Friday, April 11, 2008

Well Since The Bee Apparently Won't Print My Letter....


I guess I can print it myself. I sent it in a week ago and figure that if it has not appeared by now, it probably won't (although I have been wrong about that before)......

Dear Editor:
As I was downing my nightly bowl of ice cream, I came across Christopher Tasy's letter in response to your recent obesity story wherein he stated that the poor are simply not smart enough to realize that steamed broccoli is a better nutritional choice than a fast food burger and fries. In other words, they have only themselves to blame for being overweight.
Unfortunately, nutritional knowledge is not the entire answer as to why those in poverty tend to be more obese. A recent study at the University of Washington found that, on a calorie for calorie basis, junk foods are far cheaper than fruits and vegetables. While fruits and veggies are in fact rich in nutrients, they also contain relatively fewer calories. Those foods packing the highest energy density include pastries, baked goods and snacks. These foods are usually a better caloric bargain for cash-strapped shoppers.
To put this in terms of dollars, a 2000 calorie diet would cost under $5 per day if it consisted of junk food while a 2000 calorie diet consisting of low energy foods like "steamed broccoli" could cost over five times that much per day. If you only have $5 per day to feed yourself, you are more likely to gravitate toward those items which yield the most calories per dollar.
And even more tragically, because nutritious foods are increasing in price faster than junk foods, healthy eating is sadly becoming an unaffordable luxury for many.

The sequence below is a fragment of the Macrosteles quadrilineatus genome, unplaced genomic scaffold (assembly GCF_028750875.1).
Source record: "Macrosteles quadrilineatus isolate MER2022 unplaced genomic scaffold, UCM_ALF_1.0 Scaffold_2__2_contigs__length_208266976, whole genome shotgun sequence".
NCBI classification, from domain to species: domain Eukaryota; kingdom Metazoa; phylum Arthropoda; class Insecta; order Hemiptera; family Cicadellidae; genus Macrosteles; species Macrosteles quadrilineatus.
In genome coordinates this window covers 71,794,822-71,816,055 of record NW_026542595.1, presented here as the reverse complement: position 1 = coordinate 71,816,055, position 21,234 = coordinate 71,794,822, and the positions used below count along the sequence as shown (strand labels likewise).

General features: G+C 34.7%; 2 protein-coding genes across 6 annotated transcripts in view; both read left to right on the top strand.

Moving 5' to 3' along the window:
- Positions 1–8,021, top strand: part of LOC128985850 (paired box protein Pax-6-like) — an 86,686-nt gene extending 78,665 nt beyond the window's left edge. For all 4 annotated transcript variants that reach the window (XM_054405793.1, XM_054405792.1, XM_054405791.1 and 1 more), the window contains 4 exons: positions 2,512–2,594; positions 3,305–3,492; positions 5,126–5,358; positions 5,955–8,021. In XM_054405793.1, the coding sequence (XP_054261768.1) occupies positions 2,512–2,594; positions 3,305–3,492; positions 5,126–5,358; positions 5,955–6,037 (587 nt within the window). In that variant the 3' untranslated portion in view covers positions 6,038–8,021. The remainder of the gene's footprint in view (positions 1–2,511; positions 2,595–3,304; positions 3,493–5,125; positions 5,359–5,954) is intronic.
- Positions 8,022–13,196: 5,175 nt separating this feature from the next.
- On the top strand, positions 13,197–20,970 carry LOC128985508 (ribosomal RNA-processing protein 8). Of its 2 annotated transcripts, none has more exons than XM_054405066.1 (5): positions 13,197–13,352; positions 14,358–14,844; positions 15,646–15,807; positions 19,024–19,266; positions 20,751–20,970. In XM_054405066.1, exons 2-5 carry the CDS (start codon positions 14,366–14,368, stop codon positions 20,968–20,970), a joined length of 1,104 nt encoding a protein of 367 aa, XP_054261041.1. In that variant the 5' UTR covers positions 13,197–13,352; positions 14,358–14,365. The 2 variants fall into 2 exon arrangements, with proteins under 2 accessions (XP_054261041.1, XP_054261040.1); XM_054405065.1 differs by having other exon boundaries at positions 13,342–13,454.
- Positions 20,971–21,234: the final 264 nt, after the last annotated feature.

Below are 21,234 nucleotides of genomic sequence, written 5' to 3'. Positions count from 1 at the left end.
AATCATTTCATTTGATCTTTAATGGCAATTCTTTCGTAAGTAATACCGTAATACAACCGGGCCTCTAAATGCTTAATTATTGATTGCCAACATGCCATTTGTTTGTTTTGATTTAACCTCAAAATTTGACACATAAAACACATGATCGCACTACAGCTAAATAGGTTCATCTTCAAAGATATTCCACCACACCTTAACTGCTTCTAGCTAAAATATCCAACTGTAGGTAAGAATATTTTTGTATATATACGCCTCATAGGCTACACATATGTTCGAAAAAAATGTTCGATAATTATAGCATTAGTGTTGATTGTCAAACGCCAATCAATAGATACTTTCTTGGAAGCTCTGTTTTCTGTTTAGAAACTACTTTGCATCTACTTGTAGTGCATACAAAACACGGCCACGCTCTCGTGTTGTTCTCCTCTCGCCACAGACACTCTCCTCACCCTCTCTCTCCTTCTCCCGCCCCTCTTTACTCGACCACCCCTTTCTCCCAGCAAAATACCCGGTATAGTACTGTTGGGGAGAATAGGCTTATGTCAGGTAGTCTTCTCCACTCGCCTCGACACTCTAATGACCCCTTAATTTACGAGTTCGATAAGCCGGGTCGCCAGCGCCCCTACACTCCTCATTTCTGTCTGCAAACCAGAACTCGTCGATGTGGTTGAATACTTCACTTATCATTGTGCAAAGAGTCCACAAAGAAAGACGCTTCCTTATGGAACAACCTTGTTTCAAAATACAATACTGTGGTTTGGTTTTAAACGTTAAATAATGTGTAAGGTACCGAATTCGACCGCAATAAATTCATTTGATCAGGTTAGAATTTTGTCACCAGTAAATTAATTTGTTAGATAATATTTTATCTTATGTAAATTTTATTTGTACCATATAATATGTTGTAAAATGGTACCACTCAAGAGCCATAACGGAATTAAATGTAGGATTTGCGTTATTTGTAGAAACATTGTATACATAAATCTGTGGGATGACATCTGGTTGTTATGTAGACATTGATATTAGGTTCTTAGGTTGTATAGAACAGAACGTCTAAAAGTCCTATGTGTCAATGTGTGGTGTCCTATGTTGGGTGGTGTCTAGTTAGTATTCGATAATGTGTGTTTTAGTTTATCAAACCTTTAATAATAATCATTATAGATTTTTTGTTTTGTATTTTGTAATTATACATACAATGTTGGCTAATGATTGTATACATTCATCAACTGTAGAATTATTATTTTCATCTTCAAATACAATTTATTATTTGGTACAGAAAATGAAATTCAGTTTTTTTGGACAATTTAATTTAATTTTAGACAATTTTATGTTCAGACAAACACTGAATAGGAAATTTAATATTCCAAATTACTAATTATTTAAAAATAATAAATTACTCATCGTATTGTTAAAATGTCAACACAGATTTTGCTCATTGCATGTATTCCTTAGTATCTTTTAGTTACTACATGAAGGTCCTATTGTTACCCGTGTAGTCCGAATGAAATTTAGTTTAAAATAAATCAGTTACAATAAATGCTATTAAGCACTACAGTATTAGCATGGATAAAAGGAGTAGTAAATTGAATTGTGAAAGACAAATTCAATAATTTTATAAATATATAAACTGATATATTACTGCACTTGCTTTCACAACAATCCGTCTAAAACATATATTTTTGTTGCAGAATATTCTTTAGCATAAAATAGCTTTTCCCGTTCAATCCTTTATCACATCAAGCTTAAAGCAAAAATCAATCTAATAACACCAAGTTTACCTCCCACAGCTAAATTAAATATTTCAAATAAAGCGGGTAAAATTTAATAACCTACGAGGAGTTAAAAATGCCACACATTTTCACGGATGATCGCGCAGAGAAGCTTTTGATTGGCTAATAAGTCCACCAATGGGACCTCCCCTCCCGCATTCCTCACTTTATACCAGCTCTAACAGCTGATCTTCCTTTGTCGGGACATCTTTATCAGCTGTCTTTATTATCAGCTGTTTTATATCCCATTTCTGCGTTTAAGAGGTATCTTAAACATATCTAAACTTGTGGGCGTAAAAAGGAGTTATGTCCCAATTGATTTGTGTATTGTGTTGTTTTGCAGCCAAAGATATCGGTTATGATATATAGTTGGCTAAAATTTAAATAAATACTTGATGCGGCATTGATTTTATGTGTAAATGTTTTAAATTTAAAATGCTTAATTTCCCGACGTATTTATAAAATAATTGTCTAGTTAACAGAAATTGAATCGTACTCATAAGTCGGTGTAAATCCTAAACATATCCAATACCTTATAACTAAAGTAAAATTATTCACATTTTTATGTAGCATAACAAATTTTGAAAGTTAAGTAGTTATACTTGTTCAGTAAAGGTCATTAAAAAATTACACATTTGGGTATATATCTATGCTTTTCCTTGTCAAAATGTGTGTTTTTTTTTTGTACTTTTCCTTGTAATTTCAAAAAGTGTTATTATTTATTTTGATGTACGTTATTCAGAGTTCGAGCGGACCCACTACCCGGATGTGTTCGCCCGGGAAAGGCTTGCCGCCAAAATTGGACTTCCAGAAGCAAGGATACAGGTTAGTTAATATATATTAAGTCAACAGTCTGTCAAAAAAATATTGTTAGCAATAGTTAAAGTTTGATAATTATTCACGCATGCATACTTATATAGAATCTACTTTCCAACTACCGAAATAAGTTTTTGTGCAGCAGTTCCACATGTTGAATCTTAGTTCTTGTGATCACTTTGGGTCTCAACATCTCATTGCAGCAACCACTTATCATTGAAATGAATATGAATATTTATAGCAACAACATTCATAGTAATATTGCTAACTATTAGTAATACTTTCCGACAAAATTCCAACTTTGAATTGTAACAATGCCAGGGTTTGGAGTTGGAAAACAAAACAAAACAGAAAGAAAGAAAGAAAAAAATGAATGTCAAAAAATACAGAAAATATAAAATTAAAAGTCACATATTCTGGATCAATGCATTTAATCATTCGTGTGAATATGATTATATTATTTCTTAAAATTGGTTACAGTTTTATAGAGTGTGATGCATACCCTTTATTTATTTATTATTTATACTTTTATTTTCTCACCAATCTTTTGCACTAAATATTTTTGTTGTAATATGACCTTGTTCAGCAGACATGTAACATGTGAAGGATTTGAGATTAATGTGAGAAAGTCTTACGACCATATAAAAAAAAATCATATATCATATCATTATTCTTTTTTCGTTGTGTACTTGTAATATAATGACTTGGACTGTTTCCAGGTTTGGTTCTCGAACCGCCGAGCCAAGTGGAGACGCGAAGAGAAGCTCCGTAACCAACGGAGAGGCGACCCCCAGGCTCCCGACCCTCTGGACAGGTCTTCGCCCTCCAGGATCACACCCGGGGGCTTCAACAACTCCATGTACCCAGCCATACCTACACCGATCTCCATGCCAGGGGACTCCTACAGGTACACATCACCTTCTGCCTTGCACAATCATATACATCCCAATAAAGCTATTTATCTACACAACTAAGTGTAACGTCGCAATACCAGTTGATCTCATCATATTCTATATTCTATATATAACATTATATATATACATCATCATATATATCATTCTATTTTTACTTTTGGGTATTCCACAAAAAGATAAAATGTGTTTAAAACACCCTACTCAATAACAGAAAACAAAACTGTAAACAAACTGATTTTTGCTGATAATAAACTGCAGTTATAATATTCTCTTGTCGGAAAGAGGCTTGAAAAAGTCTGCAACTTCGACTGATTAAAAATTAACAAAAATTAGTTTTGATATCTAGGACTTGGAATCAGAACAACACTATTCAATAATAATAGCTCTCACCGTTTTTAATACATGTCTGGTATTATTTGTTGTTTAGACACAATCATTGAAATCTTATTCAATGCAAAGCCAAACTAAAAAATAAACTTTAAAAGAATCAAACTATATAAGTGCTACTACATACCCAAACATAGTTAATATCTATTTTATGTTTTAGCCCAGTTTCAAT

Jeffrey W. Eisinger

2 Comments:

At 2:53 PM, Anonymous Christopher Tasy said...

I thank Mr. Eiseinger for his comments about my letter to the editor. While on a calorie-for-calorie basis junk food may be cheaper than fruits and vegetables (based on a 2000 calorie/day diet), there are at least 2 points worth making: 1] if people adhered to 2000 calories/day, we would not have this discussion. Problem is, obese people are obese for a reason: they eat far more than 2000 calories/day. 2] part of the "fruits and vegetables" diet includes grains and starches, such as bread, rice, potatoes, ...etc. They are far cheaper than a Big Mac (5 pounds of potatoes at Food Maxx cost about $1.49)--that goes a long way.
While I can appreciate your comments, my argument remains: obesity (with few exceptions) is self-inflicted irrespective of social class.

 
At 6:46 AM, Blogger Jeff said...

Well, I will persist in believing that there is a strong economic predictor here. Anecdotally, I see many more heavy folks in the poorer parts of Fresno than I do in the wealthier parts. I am convinced that economics has to be a major influence on diet choices, rather than just lack of intelligence.

Jeff

 

Post a Comment

<< Home